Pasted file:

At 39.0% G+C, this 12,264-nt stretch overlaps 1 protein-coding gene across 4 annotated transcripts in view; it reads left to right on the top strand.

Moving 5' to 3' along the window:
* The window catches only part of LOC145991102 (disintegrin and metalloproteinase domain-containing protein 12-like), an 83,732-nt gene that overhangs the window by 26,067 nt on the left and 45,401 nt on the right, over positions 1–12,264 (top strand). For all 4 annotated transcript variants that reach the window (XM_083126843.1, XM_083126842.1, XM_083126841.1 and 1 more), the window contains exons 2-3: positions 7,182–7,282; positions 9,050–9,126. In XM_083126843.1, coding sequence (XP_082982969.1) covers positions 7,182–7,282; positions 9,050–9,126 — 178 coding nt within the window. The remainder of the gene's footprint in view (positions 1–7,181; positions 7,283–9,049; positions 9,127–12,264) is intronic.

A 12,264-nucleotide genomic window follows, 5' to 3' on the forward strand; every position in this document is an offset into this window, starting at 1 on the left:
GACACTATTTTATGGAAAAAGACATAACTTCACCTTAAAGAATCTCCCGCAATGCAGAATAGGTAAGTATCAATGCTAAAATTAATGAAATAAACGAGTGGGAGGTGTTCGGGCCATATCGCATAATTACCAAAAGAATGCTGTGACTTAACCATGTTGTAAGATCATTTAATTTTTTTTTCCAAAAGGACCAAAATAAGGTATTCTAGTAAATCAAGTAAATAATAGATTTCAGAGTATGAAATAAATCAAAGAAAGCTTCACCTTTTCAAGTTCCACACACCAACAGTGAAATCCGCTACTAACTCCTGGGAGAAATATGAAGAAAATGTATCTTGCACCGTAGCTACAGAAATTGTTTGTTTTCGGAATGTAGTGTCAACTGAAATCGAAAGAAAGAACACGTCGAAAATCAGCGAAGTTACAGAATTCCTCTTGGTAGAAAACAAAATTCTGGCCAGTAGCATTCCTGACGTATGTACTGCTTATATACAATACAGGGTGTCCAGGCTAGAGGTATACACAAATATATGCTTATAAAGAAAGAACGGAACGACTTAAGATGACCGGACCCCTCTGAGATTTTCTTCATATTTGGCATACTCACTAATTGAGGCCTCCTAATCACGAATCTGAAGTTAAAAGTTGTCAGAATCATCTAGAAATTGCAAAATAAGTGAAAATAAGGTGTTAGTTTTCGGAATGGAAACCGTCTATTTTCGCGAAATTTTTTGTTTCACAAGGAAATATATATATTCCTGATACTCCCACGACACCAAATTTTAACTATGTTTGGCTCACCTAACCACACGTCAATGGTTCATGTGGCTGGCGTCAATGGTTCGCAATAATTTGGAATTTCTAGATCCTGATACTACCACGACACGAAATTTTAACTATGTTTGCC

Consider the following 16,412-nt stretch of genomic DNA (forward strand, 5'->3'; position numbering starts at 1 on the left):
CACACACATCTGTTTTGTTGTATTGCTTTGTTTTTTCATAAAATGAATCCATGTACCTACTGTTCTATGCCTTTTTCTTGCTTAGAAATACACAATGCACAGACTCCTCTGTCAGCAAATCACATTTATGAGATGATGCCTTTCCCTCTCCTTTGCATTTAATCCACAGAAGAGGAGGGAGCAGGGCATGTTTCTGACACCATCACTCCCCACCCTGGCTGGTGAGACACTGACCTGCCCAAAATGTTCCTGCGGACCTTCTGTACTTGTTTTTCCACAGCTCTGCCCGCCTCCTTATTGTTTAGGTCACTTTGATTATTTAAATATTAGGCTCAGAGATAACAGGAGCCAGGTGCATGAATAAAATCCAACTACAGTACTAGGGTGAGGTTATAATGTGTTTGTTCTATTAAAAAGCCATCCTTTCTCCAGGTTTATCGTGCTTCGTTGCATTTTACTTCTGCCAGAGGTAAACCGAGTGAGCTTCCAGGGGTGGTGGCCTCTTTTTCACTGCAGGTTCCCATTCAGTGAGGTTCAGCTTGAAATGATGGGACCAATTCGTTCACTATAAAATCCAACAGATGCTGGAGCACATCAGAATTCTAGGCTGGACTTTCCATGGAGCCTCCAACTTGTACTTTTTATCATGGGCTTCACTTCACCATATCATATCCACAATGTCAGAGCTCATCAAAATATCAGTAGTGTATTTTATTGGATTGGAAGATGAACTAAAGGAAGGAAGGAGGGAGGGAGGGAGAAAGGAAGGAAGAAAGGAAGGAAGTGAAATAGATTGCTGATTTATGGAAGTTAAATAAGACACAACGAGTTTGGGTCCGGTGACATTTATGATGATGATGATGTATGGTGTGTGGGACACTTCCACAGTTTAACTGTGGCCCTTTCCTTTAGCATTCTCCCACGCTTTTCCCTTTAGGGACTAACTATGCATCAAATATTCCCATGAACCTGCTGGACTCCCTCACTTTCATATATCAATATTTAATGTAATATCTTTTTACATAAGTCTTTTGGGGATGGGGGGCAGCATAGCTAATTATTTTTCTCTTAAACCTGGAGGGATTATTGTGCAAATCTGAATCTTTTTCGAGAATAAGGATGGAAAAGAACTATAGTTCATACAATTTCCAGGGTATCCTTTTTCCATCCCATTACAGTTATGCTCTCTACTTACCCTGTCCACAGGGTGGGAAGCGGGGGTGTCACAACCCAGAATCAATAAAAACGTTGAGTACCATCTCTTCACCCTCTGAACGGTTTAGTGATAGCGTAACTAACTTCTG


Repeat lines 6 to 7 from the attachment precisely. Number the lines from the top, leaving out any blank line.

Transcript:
Consider the following 16,412-nt stretch of genomic DNA (forward strand, 5'->3'; position numbering starts at 1 on the left):
CACACACATCTGTTTTGTTGTATTGCTTTGTTTTTTCATAAAATGAATCCATGTACCTACTGTTCTATGCCTTTTTCTTGCTTAGAAATACACAATGCACAGACTCCTCTGTCAGCAAATCACATTTATGAGATGATGCCTTTCCCTCTCCTTTGCATTTAATCCACAGAAGAGGAGGGAGCAGGGCATGTTTCTGACACCATCACTCCCCACCCTGGCTGGTGAGACACTGACCTGCCCAAAATGTTCCTGCGGACCTTCTGTACTTGTTTTTCCACAGCTCTGCCCGCCTCCTTATTGTTTAGGTCACTTTGATTATTTAAATATTAGGCTCAGAGATAACAGGAGCCAGGTGCATGAATAAAATCCAACTACAGTACTAGGGTGAGGTTATAATGTGTTTGTTCTATTAAAAAGCCATCCTTTCTCCAGGTTTATCGTGCTTCGTTGCATTTTACTTCTGCCAGAGGTAAACCGAGTGAGCTTCCAGGGGTGGTGGCCTCTTTTTCACTGCAGGTTCCCATTCAGTGAGGTTCAGCTTGAAATGATGGGACCAATTCGTTCACTATAAAATCCAACAGATGCTGGAGCACATCAGAATTCTAGGCTGGACTTTCCATGGAGCCTCCAACTTGTACTTTTTATCATGGGCTTCACTTCACCATATCATATCCACAATGTCAGAGCTCATCAAAATATCAGTAGTGTATTTTATTGGATTGGAAGATGAACTAAAGGAAGGAAGGAGGGAGGGAGGGAGAAAGGAAGGAAGAAAGGAAGGAAGTGAAATAGATTGCTGATTTATGGAAGTTAAATAAGACACAACGAGTTTGGGTCCGGTGACATTTATGATGATGATGATGTATGGTGTGTGGGACACTTCCACAGTTTAACTGTGGCCCTTTCCTTTAGCATTCTCCCACGCTTTTCCCTTTAGGGACTAACTATGCATCAAATATTCCCATGAACCTGCTGGACTCCCTCACTTTCATATATCAATATTTAATGTAATATCTTTTTACATAAGTCTTTTGGGGATGGGGGGCAGCATAGCTAATTATTTTTCTCTTAAACCTGGAGGGATTATTGTGCAAATCTGAATCTTTTTCGAGAATAAGGATGGAAAAGAACTATAGTTCATACAATTTCCAGGGTATCCTTTTTCCATCCCATTACAGTTATGCTCTCTACTTACCCTGTCCACAGGGTGGGAAGCGGGGGTGTCACAACCCAGAATCAATAAAAACGTTGAGTACCATCTCTTCACCCTCTGAACGGTTTAGTGATAGCGTAACTAACTTCTG